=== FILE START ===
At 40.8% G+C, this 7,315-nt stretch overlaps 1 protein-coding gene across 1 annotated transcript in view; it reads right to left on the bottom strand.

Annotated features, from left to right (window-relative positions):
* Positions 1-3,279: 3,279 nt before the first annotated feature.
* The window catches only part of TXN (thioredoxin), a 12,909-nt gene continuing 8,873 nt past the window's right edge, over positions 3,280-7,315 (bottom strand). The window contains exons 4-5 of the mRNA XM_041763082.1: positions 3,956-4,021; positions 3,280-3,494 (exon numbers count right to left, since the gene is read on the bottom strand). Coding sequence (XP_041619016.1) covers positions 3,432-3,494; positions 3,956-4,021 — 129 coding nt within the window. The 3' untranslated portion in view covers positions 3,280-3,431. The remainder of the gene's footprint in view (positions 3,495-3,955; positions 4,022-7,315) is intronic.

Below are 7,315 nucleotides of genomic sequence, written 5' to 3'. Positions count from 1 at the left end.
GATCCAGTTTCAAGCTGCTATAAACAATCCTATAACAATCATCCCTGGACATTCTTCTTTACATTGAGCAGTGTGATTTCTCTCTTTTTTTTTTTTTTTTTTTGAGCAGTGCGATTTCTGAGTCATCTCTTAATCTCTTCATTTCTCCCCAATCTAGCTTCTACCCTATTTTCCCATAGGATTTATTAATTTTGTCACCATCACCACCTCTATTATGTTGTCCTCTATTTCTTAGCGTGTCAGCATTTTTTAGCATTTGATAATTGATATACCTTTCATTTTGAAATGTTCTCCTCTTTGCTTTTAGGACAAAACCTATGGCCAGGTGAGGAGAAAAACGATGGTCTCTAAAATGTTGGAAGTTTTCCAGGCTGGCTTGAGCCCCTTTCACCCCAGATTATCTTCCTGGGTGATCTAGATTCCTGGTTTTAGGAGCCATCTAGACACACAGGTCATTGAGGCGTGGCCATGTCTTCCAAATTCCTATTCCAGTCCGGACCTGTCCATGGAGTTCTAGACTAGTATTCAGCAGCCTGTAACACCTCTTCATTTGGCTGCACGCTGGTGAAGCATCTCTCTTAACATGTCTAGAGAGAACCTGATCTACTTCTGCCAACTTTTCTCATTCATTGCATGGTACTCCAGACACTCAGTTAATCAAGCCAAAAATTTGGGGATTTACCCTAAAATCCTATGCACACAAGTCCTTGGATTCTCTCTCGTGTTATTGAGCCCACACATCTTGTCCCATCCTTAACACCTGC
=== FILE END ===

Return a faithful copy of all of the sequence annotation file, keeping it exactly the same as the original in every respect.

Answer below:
At 40.8% G+C, this 7,315-nt stretch overlaps 1 protein-coding gene across 1 annotated transcript in view; it reads right to left on the bottom strand.

Annotated features, from left to right (window-relative positions):
* Positions 1-3,279: 3,279 nt before the first annotated feature.
* The window catches only part of TXN (thioredoxin), a 12,909-nt gene continuing 8,873 nt past the window's right edge, over positions 3,280-7,315 (bottom strand). The window contains exons 4-5 of the mRNA XM_041763082.1: positions 3,956-4,021; positions 3,280-3,494 (exon numbers count right to left, since the gene is read on the bottom strand). Coding sequence (XP_041619016.1) covers positions 3,432-3,494; positions 3,956-4,021 — 129 coding nt within the window. The 3' untranslated portion in view covers positions 3,280-3,431. The remainder of the gene's footprint in view (positions 3,495-3,955; positions 4,022-7,315) is intronic.

Below are 7,315 nucleotides of genomic sequence, written 5' to 3'. Positions count from 1 at the left end.
GATCCAGTTTCAAGCTGCTATAAACAATCCTATAACAATCATCCCTGGACATTCTTCTTTACATTGAGCAGTGTGATTTCTCTCTTTTTTTTTTTTTTTTTTTGAGCAGTGCGATTTCTGAGTCATCTCTTAATCTCTTCATTTCTCCCCAATCTAGCTTCTACCCTATTTTCCCATAGGATTTATTAATTTTGTCACCATCACCACCTCTATTATGTTGTCCTCTATTTCTTAGCGTGTCAGCATTTTTTAGCATTTGATAATTGATATACCTTTCATTTTGAAATGTTCTCCTCTTTGCTTTTAGGACAAAACCTATGGCCAGGTGAGGAGAAAAACGATGGTCTCTAAAATGTTGGAAGTTTTCCAGGCTGGCTTGAGCCCCTTTCACCCCAGATTATCTTCCTGGGTGATCTAGATTCCTGGTTTTAGGAGCCATCTAGACACACAGGTCATTGAGGCGTGGCCATGTCTTCCAAATTCCTATTCCAGTCCGGACCTGTCCATGGAGTTCTAGACTAGTATTCAGCAGCCTGTAACACCTCTTCATTTGGCTGCACGCTGGTGAAGCATCTCTCTTAACATGTCTAGAGAGAACCTGATCTACTTCTGCCAACTTTTCTCATTCATTGCATGGTACTCCAGACACTCAGTTAATCAAGCCAAAAATTTGGGGATTTACCCTAAAATCCTATGCACACAAGTCCTTGGATTCTCTCTCGTGTTATTGAGCCCACACATCTTGTCCCATCCTTAACACCTGC